How Amy Klobuchar performed at the Iowa caucuses
Despite last week's chaotic Iowa caucuses leading to days of delayed results and widespread controversy about their veracity, Minnesota's Sen. Amy Klobuchar still fell short of her hoped-for performance.
Klobuchar has touted big victories in Minnesota elections, including in regions President Donald Trump won in 2016. But that kind of support didn't translate into an Iowa victory, opening questions to how she might do in Tuesday's New Hampshire primary, where voter demographics are similar and she's rising in the polls.
Her campaign to convince Iowa's Democratic voters of her presidential viability ended with a fifth-place finish, and she was allocated a single pledged national delegate for the Democratic National Convention in Milwaukee this July.
Though she visited all 99 counties in Iowa, Klobuchar's support was strongest in rural and suburban areas, while being mostly shut out of larger cities like Des Moines and Cedar Rapids, which is more plainly revealed through precinct-level maps of the caucus results.
This map shows Klobuchar's allocation of state delegate equivalents, which are assigned to candidates based on two rounds of voting from caucusgoers.
More suburban than urban support
In a Klobuchar-only view, the map is very white, indicating precincts where her vote totals were so minimal she didn't even earn a fraction of a state delegate, which hurt her in populous urban centers like Des Moines.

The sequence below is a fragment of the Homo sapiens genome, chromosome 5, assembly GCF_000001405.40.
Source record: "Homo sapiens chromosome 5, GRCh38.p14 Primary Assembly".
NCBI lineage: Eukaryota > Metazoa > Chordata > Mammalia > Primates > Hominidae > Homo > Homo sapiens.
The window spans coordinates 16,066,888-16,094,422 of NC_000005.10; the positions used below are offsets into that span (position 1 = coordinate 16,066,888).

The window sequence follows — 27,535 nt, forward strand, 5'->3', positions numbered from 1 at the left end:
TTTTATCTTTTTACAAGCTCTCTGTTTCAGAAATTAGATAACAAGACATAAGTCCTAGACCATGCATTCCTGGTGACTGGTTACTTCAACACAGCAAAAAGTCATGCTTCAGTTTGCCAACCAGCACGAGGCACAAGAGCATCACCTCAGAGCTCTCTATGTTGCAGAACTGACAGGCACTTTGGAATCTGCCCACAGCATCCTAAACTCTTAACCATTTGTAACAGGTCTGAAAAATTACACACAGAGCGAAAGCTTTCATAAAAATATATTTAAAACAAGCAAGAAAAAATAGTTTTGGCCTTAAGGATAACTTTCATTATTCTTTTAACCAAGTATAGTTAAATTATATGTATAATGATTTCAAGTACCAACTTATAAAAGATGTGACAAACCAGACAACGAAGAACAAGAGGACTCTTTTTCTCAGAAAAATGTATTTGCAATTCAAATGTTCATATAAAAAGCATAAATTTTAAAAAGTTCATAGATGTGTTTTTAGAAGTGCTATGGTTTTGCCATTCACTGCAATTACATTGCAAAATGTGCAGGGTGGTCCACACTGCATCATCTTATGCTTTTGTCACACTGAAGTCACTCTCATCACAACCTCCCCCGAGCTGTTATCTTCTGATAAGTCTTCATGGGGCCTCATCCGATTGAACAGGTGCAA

But her turnout was somewhat less spotty in Des Moines suburbs like Johnston and West Des Moines, along with less populated areas of Polk County.
Pockets of college town support
College towns like Ames and Iowa City provided some areas of higher turnout for Klobuchar, but often outside the actual bounds of those university campuses.
Looking ahead to New Hampshire
New Hampshire polls show a slight surge for Klobuchar following Friday's DNC debate, while still lagging behind party frontrunners like former South Bend Mayor Pete Buttigieg and U.S. Sen. Bernie Sanders, who each claimed victories amid Iowa's murky outcome.
Some surveys, however, put Klobuchar ahead of both Massachusetts Sen. Elizabeth Warren and former Vice President Joe Biden, both of whom she trailed in Iowa.
Following the controversies surrounding the tabulation of Iowa's results, New Hampshire's vote is something of a reset for the Democratic campaigns and may offer Klobuchar a fresh chance at a stronger showing in the type of purple state where she's argued her electoral advantage lies.